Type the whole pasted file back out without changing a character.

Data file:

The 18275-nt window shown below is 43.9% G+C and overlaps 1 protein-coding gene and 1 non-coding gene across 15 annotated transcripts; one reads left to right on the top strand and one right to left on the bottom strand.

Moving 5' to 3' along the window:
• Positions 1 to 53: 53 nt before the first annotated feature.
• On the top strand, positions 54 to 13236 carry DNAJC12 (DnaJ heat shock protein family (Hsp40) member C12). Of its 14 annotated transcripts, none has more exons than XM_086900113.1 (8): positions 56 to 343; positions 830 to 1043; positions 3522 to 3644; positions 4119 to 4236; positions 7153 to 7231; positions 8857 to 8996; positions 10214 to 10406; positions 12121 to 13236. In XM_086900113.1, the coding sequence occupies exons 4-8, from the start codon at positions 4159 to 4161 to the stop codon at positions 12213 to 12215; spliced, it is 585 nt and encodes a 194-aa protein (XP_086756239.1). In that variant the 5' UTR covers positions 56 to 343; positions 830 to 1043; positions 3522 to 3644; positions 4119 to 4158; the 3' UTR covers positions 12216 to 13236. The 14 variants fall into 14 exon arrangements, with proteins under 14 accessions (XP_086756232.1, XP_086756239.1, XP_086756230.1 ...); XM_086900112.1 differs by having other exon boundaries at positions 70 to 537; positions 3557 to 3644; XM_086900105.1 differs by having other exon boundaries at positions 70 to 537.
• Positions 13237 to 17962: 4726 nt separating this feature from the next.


The 18275-nt window shown below is 43.9% G+C and overlaps 1 protein-coding gene and 1 non-coding gene across 15 annotated transcripts; one reads left to right on the top strand and one right to left on the bottom strand.

Moving 5' to 3' along the window:
• Positions 1 to 53: 53 nt before the first annotated feature.
• On the top strand, positions 54 to 13236 carry DNAJC12 (DnaJ heat shock protein family (Hsp40) member C12). Of its 14 annotated transcripts, none has more exons than XM_086900113.1 (8): positions 56 to 343; positions 830 to 1043; positions 3522 to 3644; positions 4119 to 4236; positions 7153 to 7231; positions 8857 to 8996; positions 10214 to 10406; positions 12121 to 13236. In XM_086900113.1, the coding sequence occupies exons 4-8, from the start codon at positions 4159 to 4161 to the stop codon at positions 12213 to 12215; spliced, it is 585 nt and encodes a 194-aa protein (XP_086756239.1). In that variant the 5' UTR covers positions 56 to 343; positions 830 to 1043; positions 3522 to 3644; positions 4119 to 4158; the 3' UTR covers positions 12216 to 13236. The 14 variants fall into 14 exon arrangements, with proteins under 14 accessions (XP_086756232.1, XP_086756239.1, XP_086756230.1 ...); XM_086900112.1 differs by having other exon boundaries at positions 70 to 537; positions 3557 to 3644; XM_086900105.1 differs by having other exon boundaries at positions 70 to 537.
• Positions 13237 to 17962: 4726 nt separating this feature from the next.